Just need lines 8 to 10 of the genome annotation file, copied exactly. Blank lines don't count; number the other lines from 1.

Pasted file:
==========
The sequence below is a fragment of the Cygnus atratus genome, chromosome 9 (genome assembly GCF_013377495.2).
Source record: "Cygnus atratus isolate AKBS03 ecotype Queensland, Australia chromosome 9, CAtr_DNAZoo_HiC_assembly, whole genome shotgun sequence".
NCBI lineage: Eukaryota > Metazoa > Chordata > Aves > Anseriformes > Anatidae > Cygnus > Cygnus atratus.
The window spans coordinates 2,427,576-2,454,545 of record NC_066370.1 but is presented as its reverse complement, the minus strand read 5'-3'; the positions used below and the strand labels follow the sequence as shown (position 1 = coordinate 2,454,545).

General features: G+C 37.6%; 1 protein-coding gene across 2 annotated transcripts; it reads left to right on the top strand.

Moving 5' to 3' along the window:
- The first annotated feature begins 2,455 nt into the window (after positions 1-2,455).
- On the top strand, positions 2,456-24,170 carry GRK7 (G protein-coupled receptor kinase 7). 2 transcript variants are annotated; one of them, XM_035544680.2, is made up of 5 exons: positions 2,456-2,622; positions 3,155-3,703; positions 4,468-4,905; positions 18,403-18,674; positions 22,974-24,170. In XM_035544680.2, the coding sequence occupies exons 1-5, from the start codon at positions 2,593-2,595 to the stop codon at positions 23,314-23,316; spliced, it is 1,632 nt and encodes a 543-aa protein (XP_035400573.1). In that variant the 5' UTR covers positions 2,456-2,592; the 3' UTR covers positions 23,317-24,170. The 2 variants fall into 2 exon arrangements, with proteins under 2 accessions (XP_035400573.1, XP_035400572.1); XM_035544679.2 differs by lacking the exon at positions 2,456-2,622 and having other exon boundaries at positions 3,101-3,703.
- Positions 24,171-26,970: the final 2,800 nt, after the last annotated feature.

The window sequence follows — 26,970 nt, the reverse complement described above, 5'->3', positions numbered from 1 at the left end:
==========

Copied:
- On the top strand, positions 2,456-24,170 carry GRK7 (G protein-coupled receptor kinase 7). 2 transcript variants are annotated; one of them, XM_035544680.2, is made up of 5 exons: positions 2,456-2,622; positions 3,155-3,703; positions 4,468-4,905; positions 18,403-18,674; positions 22,974-24,170. In XM_035544680.2, the coding sequence occupies exons 1-5, from the start codon at positions 2,593-2,595 to the stop codon at positions 23,314-23,316; spliced, it is 1,632 nt and encodes a 543-aa protein (XP_035400573.1). In that variant the 5' UTR covers positions 2,456-2,592; the 3' UTR covers positions 23,317-24,170. The 2 variants fall into 2 exon arrangements, with proteins under 2 accessions (XP_035400573.1, XP_035400572.1); XM_035544679.2 differs by lacking the exon at positions 2,456-2,622 and having other exon boundaries at positions 3,101-3,703.
- Positions 24,171-26,970: the final 2,800 nt, after the last annotated feature.

The window sequence follows — 26,970 nt, the reverse complement described above, 5'->3', positions numbered from 1 at the left end: